According to the Education Department’s National Center for Education Statistics, nearly every American Public school now conducts lockdown drills. Law enforcement officials and many school administrators say they are crucial for preparing and safeguarding students, but methods vary widely and now include drills that child trauma experts say do little more than terrify already anxious children. After the shooting at Marjory Stoneman Douglas High School in Parkland, Fla., nearly 60 percent of American teenagers said they were very or somewhat worried about a mass shooting at school, a similar proportion as parents, according to a survey by the Pew Research Center. How many kids will internalize that fear only to have it bubble up and later erupt in the form of depression, isolation, rage and…alcohol abuse?

The University of California’s Center for Healthy Journalism recently published an article titled “How Active Shooter Drills are Traumatizing our Children.” A Facebook comment in response to the piece read:

“I’m from the generation that started the trauma. We had Columbine, 9-11 lock down, the DC Sniper (lived in DC metro area). My entire school life was drills and codes. I don’t go into any public place without assessing my exit strategies and I’m 31 now.”

A reply to the comment stated: “This is a trauma response.”

When Senator Kamala Harris asked the students in the audience at the Tonight Show whether they’ve ever had to learn how to run, hide or fight in the event of a mass shooter at their school, nearly every student raised their hand. “We are traumatizing these kids,” tweeted Harris.

In August, scientist Neal DeGrasse Tyson tweeted a statistic on gun violence in an effort to illustrate the disproportion between people’s angst and the actual numbers of people killed in the U.S. each year. As a fan of Tyson’s and deeply cognizant of the need for sound science in the age of Trump, I understood his reasoning. The response nonetheless was swift and furious; and for good reason. (Tyson later apologized.) Tyson got scolded not as much for the data (though one victim of gun violence is one too many) but more so for minimizing the impact gun violence has on our collective psyches — in other words, the trauma.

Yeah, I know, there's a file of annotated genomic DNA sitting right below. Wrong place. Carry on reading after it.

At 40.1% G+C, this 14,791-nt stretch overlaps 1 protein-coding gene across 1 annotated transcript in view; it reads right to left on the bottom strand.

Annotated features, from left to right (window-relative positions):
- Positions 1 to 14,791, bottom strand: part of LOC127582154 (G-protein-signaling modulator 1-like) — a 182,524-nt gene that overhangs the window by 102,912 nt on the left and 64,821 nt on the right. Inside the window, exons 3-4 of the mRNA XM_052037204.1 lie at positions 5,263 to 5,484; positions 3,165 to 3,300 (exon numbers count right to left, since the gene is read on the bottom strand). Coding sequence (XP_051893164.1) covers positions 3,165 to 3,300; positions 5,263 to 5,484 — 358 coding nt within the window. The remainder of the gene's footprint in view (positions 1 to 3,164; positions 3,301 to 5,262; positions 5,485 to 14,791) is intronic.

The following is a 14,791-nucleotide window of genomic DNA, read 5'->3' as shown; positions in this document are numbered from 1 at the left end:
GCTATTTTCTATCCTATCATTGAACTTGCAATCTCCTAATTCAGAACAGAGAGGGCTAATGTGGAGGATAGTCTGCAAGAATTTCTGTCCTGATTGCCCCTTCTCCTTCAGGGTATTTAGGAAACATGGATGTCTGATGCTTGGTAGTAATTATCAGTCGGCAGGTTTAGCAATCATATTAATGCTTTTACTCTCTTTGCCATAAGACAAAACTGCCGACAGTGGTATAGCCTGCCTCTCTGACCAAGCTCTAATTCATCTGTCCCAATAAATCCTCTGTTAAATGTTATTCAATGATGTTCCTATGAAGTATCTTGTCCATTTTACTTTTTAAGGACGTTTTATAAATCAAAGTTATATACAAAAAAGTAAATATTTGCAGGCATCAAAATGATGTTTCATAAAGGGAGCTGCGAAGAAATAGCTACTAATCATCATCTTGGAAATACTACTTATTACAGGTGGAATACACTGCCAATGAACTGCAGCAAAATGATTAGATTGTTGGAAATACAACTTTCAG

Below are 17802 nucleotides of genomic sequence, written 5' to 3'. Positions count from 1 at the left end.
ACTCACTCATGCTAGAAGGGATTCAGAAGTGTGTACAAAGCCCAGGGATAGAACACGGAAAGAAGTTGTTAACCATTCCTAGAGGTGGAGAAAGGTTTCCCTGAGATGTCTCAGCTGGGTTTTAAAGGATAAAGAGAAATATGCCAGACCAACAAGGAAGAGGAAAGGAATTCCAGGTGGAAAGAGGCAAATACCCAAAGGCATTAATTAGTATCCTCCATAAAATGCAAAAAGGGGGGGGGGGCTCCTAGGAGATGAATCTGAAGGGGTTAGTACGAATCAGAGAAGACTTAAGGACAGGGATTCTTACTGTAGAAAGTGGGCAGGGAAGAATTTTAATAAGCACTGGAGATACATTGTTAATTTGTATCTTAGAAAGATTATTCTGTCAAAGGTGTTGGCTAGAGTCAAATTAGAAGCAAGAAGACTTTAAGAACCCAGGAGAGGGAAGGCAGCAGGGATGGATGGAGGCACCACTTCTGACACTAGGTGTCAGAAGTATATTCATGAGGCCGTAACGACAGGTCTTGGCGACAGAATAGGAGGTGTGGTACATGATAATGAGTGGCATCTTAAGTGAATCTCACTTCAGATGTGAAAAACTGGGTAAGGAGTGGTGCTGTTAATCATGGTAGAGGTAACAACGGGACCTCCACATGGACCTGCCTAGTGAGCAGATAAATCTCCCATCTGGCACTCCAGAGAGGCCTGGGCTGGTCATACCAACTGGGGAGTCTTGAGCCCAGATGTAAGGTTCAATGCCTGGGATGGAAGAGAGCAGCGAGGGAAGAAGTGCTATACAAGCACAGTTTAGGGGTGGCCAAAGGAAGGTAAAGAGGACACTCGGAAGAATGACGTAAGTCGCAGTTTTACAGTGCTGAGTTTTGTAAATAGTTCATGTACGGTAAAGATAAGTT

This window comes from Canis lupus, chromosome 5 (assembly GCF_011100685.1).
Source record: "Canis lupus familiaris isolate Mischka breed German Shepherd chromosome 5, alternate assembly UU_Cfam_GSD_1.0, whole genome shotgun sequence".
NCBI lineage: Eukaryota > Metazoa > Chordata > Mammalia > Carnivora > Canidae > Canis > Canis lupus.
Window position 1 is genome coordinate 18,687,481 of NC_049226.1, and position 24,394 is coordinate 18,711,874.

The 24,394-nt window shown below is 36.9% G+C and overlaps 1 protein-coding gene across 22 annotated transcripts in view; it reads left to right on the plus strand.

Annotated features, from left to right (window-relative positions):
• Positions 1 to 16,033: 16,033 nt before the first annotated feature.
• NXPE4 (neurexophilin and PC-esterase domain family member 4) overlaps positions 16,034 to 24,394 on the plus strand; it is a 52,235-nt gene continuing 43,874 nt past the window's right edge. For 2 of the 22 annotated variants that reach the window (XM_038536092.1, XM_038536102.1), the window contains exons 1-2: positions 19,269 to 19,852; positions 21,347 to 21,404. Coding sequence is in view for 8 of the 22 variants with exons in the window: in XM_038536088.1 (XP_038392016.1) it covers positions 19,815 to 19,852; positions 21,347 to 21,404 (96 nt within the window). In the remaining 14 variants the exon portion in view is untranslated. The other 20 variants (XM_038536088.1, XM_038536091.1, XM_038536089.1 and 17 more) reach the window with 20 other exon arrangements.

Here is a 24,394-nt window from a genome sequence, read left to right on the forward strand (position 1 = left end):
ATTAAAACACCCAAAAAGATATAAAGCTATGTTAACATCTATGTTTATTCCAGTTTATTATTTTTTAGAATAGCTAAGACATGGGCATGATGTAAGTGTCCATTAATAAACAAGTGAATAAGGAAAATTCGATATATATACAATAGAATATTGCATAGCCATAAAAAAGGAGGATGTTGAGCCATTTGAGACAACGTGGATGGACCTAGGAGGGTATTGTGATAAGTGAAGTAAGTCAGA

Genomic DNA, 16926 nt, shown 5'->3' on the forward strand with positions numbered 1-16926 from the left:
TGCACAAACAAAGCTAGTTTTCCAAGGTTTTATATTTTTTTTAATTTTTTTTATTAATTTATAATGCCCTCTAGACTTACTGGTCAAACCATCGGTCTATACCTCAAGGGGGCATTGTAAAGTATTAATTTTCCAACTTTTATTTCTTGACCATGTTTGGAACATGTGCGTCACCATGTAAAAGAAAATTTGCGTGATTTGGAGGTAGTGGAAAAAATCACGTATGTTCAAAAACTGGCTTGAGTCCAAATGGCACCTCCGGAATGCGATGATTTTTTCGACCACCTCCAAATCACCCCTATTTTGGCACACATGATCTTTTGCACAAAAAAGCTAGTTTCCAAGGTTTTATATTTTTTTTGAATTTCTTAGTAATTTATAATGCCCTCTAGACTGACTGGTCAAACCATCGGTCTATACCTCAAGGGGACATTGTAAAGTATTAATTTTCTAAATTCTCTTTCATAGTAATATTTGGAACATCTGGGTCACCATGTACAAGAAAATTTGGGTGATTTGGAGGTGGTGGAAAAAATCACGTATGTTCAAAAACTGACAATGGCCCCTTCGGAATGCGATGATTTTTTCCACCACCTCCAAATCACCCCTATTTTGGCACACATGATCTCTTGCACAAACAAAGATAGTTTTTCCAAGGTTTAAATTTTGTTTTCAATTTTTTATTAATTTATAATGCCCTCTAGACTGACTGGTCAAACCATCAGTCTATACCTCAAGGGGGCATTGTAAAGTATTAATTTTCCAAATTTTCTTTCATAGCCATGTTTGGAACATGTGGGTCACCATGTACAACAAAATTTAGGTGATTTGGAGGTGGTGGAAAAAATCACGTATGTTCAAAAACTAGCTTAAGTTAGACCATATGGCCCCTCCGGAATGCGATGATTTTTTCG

And then there is the emerging field of epigenetics. Can adults inadvertently pass on symptoms of trauma to their offspring? Though too soon for researchers to make any definitive correlation, there is emerging evidence from animal studies indicating that a parents’ emotional trauma may change the biology of their child. “If you’re asking, ‘Does the experience of the parent influence the process of development?’ the answer is yes,” says epigenetics researcher Michael Meaney at McGill University in Montreal, Canada, “The question [is] how.”

It’s been said that one indicator of a person’s future mental health is whether they believe that a better future is on the horizon.

Comparing the “negative consequences” of gun violence against the negative consequences” of alcohol isn’t fair. We may not yet have the solution on how to fully heal addiction and trauma, but we do know how to curb gun violence. Not only are the needed measures painfully simple, but I suspect the ripple effect such measures would have on decreasing instances of trauma and subsequently, alcohol abuse, would be profound; possibly just as if not more profound than the ripple effect gun violence is presently having on the spirit of our nation.

Getty image via gorodenkoff

Originally published: May 15, 2020
Want more of The Mighty?
You can find even more stories on our Home page. There, you’ll also find thoughts and questions by our community.
Take Me Home